Does your sales force seem to be treading water on certain sales opportunities? Is the same information coming to you each month when you ask penetrating questions about prospects? Does it appear progress moving an account to closure is bogged down? You say â€˜there must be a way to break this logjam.â€™ You feel just as stymied as your sales representatives. You wonder what moves to make and how to do them. Maybe a new (or revisited) approach is in order and an additional step or two needs to be taken.
Try to remember how many proposals you have submitted that just seemed to go nowhere. They died a slow death. You know they were well received; yet they fell on the shoals of inaction. There is a reason that proposals get stuck somewhere in the approval cycle. Hereâ€™s why it happens and what you can do to break the logjam.
When times were good and capital was readily available, we had a tendency to feel that the merit of the product alone was so overwhelming that our prospect would make a decision based on the sheer magnitude of the obvious. These days justification for any capital or expense purchase is under enormous scrutiny. Just like you, your accounts may be receiving fewer orders with less revenue associated with them. Also, like you, they are being more cautious and judicious about where and when they spend their own monies.
Today decisions are being driven by financial impact on the business. A proposal that assists your prospect appreciate how and why the product not only pays for itself, but also actually pays dividends back to the purchaser, is what gets executive management attention these days.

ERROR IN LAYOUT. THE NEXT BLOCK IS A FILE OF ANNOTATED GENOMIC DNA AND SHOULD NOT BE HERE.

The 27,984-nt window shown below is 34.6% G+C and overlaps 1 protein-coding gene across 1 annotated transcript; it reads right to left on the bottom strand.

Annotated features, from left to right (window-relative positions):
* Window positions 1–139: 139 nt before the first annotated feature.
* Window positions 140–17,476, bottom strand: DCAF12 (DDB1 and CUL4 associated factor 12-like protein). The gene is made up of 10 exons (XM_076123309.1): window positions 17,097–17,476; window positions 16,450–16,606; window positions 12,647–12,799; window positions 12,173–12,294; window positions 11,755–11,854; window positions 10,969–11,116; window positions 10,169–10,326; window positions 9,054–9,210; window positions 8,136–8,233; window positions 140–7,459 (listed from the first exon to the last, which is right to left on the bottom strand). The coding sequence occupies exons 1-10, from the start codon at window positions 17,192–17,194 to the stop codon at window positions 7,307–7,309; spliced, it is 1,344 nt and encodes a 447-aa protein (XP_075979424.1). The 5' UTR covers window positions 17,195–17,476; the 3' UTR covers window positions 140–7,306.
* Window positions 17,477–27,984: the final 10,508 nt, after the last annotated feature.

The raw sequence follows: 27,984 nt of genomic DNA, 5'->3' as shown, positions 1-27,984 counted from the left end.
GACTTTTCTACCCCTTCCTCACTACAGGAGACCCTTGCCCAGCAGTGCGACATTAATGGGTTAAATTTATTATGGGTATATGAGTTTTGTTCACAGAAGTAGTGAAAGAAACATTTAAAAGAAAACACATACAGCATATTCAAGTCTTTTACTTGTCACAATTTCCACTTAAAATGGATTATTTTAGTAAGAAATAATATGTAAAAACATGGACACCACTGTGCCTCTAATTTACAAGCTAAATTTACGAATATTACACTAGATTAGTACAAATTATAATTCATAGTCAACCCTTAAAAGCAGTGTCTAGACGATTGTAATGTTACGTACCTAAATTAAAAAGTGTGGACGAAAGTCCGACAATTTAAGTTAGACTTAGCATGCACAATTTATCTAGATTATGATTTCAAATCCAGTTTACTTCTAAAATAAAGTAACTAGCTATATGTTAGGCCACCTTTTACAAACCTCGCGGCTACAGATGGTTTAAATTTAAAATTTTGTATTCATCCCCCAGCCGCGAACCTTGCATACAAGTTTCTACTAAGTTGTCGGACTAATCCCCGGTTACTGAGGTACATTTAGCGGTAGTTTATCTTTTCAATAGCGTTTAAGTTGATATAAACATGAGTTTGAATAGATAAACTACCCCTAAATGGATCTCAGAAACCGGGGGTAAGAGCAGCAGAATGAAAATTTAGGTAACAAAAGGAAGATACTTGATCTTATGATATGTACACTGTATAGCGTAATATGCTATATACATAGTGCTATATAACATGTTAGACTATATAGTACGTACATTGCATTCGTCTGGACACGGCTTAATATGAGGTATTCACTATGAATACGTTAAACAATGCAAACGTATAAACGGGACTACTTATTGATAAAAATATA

What you can do to break the logjam and make your proposal leap out from the rest is to do a Financial Justification and Return on Investment. You make them part of the sales process. You include them in the proposal.
The subtlety is in the quantification of the financial benefits to the firm â€“ the benefits to them. These are stated in their language in their context and make it a fact-based discussion that leads to a logical conclusion. However, identifying and quantifying financial impact takes a set of skills that your sales force may not have been exposed to previously. It requires them to think like a financial person â€“ not an easy concept, especially if they have come out of the technical ranks. This involves understanding how their prospect evaluates buying decisions, what is the competition for these financial resources (the so called alternatives) and when monies are available for expenditure. They need to know if funding can be found to make the buying decision easier and faster, solidifying and validating the purchase.
Invariably creating interest and identifying need are accomplished with the beneficial user of the product. These may be the plant manager, operations director, manufacturing manager and safety officer, to name a few. Most likely your sales team has made calls on one of more of these people and come away confidant the account will order the proposed product. When your sales team has come from the technical ranks they are quite comfortable calling on those most like themselves with engineering and manufacturing backgrounds where the representative does the traditional education of features, advantages and benefits. However features, advantage and benefits are not enough to carry the day anymore. Still to be accomplished is to have your sales team feel comfortable calling on and presenting their products to financial management.
Try this if you are currently stuck in an account and unsure of your next step; yet want to be proactive with your prospect. This process will help clarify where you are in any sales campaign and indicate if it makes any sense at all to even go forward presenting a proposal. It begins with an art that is slowly becoming extinct. It is the art of the analysis.